Chapter 19 Flashcards Preview

Bio 112 > Chapter 19 > Flashcards

Flashcards in Chapter 19 Deck (45)

What do the Reproductive Systems do?

- Produces and unites gametes

- Harbors the fetus and gives birth

- Nourishes the infant


What are Gametes?

Sex cells that meet and combine their genes in a "zygote" (fertilized egg). The gametes require motility to establish a contact, and nutrients for the embryo. Require sperm and Egg


What are Gonads?

Primary sex organs that produce the gametes

Man --> Testes
Woman --> Ovaries


What are the External Genitalia?

- Located in perineum between thighs

- Most externally visible or superficially beneath skin.


What is the Internal Genitalia?

- Located mainly in pelvic cavity, except for testes and some scrotal ducts


What does a Surge of pituitary gonadotropins signal?

Onset of Puberty. Begins preparing system for adult reproductive function.

Boys --> 10-12
Girls --> 8-10


What is Puberty?

- first few years of adolescence

- until first menstrual period in girls

- first ejaculation of viable sperm in boys

- around age 12 in girls; 13 in boys in U.S.


What is Adolescence?

- from puberty onset to attainment of adult height. ends late teens to early twenties


What is Gonadotropin-releasing hormone (GnRH)?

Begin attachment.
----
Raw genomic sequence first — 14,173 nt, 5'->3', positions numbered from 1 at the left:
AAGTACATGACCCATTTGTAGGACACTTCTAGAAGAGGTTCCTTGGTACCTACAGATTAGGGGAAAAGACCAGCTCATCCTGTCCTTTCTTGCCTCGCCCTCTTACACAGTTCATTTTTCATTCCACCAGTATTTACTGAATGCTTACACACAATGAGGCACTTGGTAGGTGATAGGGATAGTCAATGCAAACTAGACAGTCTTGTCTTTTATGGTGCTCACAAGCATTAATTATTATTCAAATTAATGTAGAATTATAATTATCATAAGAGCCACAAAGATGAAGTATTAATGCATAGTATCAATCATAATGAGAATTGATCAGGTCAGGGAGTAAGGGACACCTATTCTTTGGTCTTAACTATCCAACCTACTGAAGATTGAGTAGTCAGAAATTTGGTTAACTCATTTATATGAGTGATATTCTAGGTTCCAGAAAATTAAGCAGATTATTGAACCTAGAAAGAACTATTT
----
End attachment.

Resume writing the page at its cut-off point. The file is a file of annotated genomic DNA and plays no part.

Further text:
- Secreted by hypothalamus as brain matures

- Stimulates anterior pituitary gland to secrete FSH and LH


What are the Effects of Testosterone?

- Growth of sex organs and sperm production (Testes and scrotum; later the penis and internal ducts and glands)

- Burst of body growth (elongation of limb bones, increasing muscle mass, enlargement of larynx and deepening of voice, elevated metabolic rate and appetite)

- Hair and sweat glands

- Awakening of libido (sex drive)

- sustains male reproductive tract, sperm production, and libido


Testosterone peaks at what age?



After age 50, declining levels of testosterone is accompanied by what?

rising levels of FSH and LH which produces andropause


How long to men normally produce sperm?

To the end of life although in reduced numbers.


Female puberty begins at what age?

age 9 or 10


Elevations is FSH and LH in the female do what?

- stimulate development of ovarian follicles

- secrete estrogens, progesterone, inhibin, and a small amount of androgen


What are Estrogens?

Feminizing hormones with wide-spread effects on the body


The earliest noticeable sign of puberty in girls is _________?

Breast development. Complete by around age 20


What is Menarche?

- first menstrual period

- around age 12 in U.S.

- regular ovulation about a year later


What is Menopause?